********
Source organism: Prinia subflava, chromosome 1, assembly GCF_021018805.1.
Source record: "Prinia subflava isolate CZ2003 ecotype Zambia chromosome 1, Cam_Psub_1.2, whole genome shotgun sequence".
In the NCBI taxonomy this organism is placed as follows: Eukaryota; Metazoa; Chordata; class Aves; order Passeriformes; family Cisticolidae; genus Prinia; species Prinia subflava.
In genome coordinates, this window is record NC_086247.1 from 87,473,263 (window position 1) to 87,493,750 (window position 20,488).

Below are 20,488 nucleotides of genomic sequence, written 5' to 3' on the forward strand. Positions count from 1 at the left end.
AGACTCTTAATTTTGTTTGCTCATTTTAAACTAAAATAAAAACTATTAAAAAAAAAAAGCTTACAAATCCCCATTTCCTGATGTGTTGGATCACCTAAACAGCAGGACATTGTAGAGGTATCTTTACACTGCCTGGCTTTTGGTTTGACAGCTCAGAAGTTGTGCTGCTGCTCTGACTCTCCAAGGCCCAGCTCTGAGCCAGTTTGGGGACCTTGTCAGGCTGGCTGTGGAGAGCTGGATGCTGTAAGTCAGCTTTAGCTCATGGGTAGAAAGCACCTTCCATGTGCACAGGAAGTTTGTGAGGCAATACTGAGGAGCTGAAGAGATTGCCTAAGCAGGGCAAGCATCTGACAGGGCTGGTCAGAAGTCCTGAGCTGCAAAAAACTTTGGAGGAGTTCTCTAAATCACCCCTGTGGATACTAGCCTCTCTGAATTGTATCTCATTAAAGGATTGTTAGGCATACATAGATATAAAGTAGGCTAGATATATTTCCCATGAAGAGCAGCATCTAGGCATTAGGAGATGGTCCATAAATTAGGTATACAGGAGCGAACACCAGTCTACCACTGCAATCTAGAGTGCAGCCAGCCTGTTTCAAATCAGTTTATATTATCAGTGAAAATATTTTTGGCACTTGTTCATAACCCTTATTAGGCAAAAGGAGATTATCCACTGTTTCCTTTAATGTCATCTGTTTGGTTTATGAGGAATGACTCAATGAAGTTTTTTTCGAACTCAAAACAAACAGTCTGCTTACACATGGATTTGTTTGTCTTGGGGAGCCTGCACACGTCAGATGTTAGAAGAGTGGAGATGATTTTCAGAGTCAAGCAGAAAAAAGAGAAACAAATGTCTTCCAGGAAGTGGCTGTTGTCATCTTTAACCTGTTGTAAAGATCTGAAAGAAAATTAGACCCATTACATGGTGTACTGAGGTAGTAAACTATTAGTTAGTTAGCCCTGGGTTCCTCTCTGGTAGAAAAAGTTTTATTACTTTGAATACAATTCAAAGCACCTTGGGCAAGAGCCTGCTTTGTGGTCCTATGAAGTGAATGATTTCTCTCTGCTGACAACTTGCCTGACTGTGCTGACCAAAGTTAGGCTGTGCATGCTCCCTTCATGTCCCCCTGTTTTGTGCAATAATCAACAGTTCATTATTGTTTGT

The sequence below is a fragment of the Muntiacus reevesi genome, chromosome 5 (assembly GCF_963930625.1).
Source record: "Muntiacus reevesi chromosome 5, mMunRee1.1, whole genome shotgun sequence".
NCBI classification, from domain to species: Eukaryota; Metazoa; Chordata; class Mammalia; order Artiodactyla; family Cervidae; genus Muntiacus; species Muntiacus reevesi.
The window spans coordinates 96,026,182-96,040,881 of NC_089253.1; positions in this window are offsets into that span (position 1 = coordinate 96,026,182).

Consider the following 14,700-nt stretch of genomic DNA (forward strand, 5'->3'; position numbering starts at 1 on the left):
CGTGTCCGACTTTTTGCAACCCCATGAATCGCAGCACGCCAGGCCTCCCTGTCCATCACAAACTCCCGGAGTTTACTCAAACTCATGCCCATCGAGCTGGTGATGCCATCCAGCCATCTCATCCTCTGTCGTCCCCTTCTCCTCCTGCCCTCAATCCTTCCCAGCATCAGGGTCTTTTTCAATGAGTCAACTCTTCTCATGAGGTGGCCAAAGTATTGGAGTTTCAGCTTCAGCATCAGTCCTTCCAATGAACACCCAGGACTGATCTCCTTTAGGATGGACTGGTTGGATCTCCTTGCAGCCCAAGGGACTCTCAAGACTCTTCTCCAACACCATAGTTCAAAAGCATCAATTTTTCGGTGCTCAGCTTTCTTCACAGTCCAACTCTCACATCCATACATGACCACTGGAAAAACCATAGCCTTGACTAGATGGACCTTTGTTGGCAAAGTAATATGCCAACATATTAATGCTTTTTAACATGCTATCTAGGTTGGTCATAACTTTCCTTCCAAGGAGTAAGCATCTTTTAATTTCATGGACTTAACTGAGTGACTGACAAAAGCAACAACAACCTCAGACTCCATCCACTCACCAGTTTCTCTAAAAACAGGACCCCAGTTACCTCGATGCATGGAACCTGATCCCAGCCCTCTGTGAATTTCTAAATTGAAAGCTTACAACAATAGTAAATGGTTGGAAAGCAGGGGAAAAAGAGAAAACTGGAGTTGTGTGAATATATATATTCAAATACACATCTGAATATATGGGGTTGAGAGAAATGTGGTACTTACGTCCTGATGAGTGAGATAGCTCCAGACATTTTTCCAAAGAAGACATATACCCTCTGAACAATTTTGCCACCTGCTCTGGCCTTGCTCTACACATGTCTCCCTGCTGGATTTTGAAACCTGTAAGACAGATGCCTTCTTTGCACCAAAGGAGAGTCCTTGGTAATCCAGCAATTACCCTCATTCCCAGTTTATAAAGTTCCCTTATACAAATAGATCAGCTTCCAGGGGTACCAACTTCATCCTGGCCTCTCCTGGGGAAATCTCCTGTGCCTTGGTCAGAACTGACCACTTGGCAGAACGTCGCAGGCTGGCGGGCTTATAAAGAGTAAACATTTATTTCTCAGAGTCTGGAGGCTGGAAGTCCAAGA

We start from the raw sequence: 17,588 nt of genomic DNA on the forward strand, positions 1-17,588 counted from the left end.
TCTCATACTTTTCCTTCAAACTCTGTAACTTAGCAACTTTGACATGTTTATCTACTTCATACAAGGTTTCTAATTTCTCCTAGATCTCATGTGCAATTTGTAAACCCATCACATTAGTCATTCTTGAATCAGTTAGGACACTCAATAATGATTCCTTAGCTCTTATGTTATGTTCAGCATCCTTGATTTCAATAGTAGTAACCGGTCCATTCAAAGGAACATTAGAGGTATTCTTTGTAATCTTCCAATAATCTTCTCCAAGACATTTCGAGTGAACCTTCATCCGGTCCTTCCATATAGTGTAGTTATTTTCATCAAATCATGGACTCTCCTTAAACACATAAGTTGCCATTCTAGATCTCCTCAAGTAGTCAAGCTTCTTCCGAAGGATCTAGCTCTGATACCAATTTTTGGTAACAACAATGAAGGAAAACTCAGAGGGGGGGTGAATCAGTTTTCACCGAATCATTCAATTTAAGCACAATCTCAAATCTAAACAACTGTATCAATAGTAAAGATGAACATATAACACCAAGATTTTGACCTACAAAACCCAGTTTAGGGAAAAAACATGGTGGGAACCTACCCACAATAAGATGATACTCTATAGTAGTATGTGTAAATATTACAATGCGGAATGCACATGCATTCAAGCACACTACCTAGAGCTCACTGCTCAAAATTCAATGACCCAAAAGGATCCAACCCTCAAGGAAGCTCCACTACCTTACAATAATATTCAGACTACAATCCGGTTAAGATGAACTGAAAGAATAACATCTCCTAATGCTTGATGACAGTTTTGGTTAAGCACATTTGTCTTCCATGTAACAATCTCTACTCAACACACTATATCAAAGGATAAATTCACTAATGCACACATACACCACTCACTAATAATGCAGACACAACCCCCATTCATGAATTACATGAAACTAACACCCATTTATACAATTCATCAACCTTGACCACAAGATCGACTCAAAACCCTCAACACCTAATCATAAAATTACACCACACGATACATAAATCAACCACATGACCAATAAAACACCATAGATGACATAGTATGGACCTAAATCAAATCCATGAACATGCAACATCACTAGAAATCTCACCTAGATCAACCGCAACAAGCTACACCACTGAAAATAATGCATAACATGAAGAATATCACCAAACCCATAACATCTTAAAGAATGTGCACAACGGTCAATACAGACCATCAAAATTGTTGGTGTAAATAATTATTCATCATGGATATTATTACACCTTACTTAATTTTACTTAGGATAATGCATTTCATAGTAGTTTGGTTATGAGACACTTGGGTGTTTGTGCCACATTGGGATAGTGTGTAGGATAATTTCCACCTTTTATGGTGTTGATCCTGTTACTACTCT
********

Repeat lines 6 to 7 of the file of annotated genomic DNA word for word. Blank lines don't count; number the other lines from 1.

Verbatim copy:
AGACTCTTAATTTTGTTTGCTCATTTTAAACTAAAATAAAAACTATTAAAAAAAAAAAGCTTACAAATCCCCATTTCCTGATGTGTTGGATCACCTAAACAGCAGGACATTGTAGAGGTATCTTTACACTGCCTGGCTTTTGGTTTGACAGCTCAGAAGTTGTGCTGCTGCTCTGACTCTCCAAGGCCCAGCTCTGAGCCAGTTTGGGGACCTTGTCAGGCTGGCTGTGGAGAGCTGGATGCTGTAAGTCAGCTTTAGCTCATGGGTAGAAAGCACCTTCCATGTGCACAGGAAGTTTGTGAGGCAATACTGAGGAGCTGAAGAGATTGCCTAAGCAGGGCAAGCATCTGACAGGGCTGGTCAGAAGTCCTGAGCTGCAAAAAACTTTGGAGGAGTTCTCTAAATCACCCCTGTGGATACTAGCCTCTCTGAATTGTATCTCATTAAAGGATTGTTAGGCATACATAGATATAAAGTAGGCTAGATATATTTCCCATGAAGAGCAGCATCTAGGCATTAGGAGATGGTCCATAAATTAGGTATACAGGAGCGAACACCAGTCTACCACTGCAATCTAGAGTGCAGCCAGCCTGTTTCAAATCAGTTTATATTATCAGTGAAAATATTTTTGGCACTTGTTCATAACCCTTATTAGGCAAAAGGAGATTATCCACTGTTTCCTTTAATGTCATCTGTTTGGTTTATGAGGAATGACTCAATGAAGTTTTTTTCGAACTCAAAACAAACAGTCTGCTTACACATGGATTTGTTTGTCTTGGGGAGCCTGCACACGTCAGATGTTAGAAGAGTGGAGATGATTTTCAGAGTCAAGCAGAAAAAAGAGAAACAAATGTCTTCCAGGAAGTGGCTGTTGTCATCTTTAACCTGTTGTAAAGATCTGAAAGAAAATTAGACCCATTACATGGTGTACTGAGGTAGTAAACTATTAGTTAGTTAGCCCTGGGTTCCTCTCTGGTAGAAAAAGTTTTATTACTTTGAATACAATTCAAAGCACCTTGGGCAAGAGCCTGCTTTGTGGTCCTATGAAGTGAATGATTTCTCTCTGCTGACAACTTGCCTGACTGTGCTGACCAAAGTTAGGCTGTGCATGCTCCCTTCATGTCCCCCTGTTTTGTGCAATAATCAACAGTTCATTATTGTTTGT

The sequence below is a fragment of the Muntiacus reevesi genome, chromosome 5 (assembly GCF_963930625.1).